You’re far from alone, though. Hopefully, better days are ahead for this team, and we’ll look back in December with the exact opposite reaction to Week 1 as we did last year.

NFL: Chicago Bears-Head Coach Matt Eberflus Press Conference David Banks-USA TODAY Sports

Corey coming out of the gate hot! I’ll go down the list & answer these the best I can.

  1. For as miserable as the Bears can make us, I don’t think they are the most inept organization in the league. There are times when it feels like it, but sometimes, I think that things come down to dumb luck. Take the Jets for example. Their track record of drafting quarterbacks in the first round has been brutal over the past few decades. They finally think outside of the box, land Aaron Rodgers, and bam, he takes four snaps and is done for the season. The same way that the San Francisco 49ers can trade the world for the rights to draft Trey Lance, completely miss, and then still recover because Brock Purdy— The last pick in the 2022 draft— Is some diamond in the rough. Sometimes, the NFL is just unfair. The McCaskey family has been far from perfect or even good, but sports have a weird way of following trends over decades and then breaking them with the snap of a finger. I’d call this more of a “bad luck from the football Gods” type of situation than the worst organization in the league.
  2. The Kevin Warren angle is an interesting one. For the first time in a while, the Bears appear to have a progressive leader at the top of the food chain. Warren said that his primary goal is to bring championships to Chicago. I’m still skeptical that he’ll have a huge hand in the football operations side of the house, especially with the stadium deal in serious flux. With that being said, maybe he does have the power to hire and fire as he pleases. For as unsure as I am about him as a top football mind, it can’t be worse than Ted Phillips and George McCaskey leading the charge, right? My guess (I can’t stress the “guess” part enough) is that general manager Ryan Poles will have a considerably longer leash than Eberflus and his coaching staff. If things go south this year and we are talking about another Top 5 pick type of season, it wouldn’t shock me to see them fire the entire coaching staff and for Poles to draft his own quarterback. We are far away from that becoming a reality or even a realistic talking point, but that’s where I’d lean heading into Week 2. Real progress needs to be shown, though. I think we can all agree on that.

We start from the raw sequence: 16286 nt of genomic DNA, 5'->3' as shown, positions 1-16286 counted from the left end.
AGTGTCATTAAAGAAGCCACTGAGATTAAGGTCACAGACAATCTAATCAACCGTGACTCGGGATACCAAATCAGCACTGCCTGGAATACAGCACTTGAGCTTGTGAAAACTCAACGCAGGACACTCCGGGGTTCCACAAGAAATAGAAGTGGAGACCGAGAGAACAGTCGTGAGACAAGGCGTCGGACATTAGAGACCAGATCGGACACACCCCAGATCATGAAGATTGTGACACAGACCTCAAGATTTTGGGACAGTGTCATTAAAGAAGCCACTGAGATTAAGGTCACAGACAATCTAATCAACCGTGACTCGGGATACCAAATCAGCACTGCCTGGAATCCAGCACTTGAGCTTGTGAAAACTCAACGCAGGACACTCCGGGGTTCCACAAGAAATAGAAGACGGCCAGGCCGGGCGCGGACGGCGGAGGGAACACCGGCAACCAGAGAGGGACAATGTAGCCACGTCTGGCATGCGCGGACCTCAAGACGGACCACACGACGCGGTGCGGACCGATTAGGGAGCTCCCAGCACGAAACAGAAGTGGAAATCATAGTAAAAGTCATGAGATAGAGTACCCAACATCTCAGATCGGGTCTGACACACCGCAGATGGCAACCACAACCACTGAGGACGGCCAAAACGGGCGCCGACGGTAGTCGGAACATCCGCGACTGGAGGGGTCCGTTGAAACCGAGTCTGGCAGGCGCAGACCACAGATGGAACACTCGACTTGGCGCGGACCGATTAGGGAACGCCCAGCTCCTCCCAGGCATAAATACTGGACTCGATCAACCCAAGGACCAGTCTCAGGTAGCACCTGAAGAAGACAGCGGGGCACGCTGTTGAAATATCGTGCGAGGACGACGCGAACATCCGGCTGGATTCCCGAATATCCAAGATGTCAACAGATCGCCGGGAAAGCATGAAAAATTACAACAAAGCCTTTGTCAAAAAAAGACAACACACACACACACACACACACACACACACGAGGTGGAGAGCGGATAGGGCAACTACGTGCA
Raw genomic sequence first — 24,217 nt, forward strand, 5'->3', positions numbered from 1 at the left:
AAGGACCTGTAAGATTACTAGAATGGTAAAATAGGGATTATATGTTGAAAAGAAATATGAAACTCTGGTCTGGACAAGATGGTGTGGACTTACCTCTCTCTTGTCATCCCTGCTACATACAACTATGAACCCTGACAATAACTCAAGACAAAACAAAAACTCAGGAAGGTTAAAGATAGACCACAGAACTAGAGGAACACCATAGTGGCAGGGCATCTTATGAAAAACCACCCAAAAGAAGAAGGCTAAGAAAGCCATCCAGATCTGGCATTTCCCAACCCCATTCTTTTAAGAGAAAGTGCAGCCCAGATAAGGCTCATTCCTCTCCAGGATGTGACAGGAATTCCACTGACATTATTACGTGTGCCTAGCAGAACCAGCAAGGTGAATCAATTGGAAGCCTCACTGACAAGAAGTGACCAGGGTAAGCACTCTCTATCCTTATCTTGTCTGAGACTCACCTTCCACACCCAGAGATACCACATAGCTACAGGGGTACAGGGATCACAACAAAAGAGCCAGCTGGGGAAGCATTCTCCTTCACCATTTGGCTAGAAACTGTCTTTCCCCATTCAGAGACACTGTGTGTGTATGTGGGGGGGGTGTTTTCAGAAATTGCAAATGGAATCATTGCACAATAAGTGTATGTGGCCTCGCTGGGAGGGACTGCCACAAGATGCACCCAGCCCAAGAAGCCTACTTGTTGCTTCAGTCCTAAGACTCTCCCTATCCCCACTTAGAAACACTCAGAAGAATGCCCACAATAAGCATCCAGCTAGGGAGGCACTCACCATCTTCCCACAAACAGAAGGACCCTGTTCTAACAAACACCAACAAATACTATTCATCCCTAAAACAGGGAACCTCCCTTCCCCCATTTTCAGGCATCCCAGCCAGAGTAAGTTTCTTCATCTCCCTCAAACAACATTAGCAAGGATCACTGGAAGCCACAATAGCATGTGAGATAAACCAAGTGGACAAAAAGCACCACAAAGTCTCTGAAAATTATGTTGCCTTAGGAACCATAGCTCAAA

3. I wish I could help you out there... I used to have a contact at DirecTV, but that also went away a while ago. Best of luck on your quest for a “The Bears might be bad” refund!

In this scenario, the Bears would be breaking one of the things that George McCaskey said he would never do. It’s hard to imagine a scenario where any head coach is fired this early into the season this year, especially in Chicago. For as bad as things might feel right now, keep in mind that this is Year 2 of an extensive tear-down and rebuild. They tore things down to the studs last year, finished with a league’s worst record, and re-tooled part (but not all) of their roster.